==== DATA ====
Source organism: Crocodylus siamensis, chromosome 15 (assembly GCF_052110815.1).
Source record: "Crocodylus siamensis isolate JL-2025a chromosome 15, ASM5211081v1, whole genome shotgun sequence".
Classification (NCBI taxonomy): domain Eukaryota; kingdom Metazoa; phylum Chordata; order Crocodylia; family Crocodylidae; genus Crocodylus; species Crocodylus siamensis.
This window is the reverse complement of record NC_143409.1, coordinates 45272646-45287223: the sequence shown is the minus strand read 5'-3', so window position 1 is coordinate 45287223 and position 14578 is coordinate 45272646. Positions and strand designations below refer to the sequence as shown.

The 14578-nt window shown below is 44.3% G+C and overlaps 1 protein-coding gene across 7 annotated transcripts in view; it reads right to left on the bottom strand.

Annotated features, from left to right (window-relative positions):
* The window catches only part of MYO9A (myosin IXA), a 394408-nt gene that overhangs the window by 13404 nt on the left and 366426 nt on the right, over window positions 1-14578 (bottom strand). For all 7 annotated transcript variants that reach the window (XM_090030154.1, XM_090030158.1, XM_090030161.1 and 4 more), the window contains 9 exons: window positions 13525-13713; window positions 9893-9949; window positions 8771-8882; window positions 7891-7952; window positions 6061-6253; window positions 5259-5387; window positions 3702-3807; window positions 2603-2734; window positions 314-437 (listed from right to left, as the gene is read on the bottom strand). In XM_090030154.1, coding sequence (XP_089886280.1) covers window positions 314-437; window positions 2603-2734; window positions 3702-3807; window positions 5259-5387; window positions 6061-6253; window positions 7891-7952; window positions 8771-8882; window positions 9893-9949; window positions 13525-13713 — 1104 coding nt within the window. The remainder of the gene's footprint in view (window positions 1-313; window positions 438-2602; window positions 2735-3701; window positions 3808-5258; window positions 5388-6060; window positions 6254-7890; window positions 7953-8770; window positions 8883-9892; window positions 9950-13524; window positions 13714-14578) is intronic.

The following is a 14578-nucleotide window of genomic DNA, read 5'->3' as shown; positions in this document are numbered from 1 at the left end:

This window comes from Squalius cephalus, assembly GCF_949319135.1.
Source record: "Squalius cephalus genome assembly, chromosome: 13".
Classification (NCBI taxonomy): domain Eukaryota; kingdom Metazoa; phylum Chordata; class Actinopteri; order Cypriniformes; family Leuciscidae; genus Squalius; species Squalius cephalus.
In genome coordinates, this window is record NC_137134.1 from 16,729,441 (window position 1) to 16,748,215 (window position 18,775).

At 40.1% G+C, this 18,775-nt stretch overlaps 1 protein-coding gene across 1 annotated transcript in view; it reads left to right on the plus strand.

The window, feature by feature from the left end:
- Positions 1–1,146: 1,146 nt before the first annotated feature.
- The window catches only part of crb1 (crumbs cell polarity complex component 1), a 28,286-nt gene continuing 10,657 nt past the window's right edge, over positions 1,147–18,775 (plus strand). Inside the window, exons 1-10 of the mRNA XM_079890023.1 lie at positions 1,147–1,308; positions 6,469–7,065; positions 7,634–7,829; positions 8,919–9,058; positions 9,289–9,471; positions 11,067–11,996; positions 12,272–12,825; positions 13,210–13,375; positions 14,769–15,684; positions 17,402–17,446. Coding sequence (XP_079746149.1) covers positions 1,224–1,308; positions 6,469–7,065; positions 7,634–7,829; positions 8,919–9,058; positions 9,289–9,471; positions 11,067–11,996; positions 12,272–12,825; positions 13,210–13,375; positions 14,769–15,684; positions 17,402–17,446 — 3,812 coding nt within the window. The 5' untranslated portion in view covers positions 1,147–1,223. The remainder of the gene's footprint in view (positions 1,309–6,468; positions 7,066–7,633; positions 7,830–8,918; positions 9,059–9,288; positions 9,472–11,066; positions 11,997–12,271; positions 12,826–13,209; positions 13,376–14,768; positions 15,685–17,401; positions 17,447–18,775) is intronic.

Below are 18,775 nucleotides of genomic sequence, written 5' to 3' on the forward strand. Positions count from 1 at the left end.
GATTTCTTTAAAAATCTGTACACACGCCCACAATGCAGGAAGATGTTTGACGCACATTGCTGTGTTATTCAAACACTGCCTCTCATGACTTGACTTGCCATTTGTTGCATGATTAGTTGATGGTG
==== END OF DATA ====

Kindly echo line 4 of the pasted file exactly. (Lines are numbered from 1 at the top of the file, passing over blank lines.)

This window is the reverse complement of record NC_143409.1, coordinates 45272646-45287223: the sequence shown is the minus strand read 5'-3', so window position 1 is coordinate 45287223 and position 14578 is coordinate 45272646. Positions and strand designations below refer to the sequence as shown.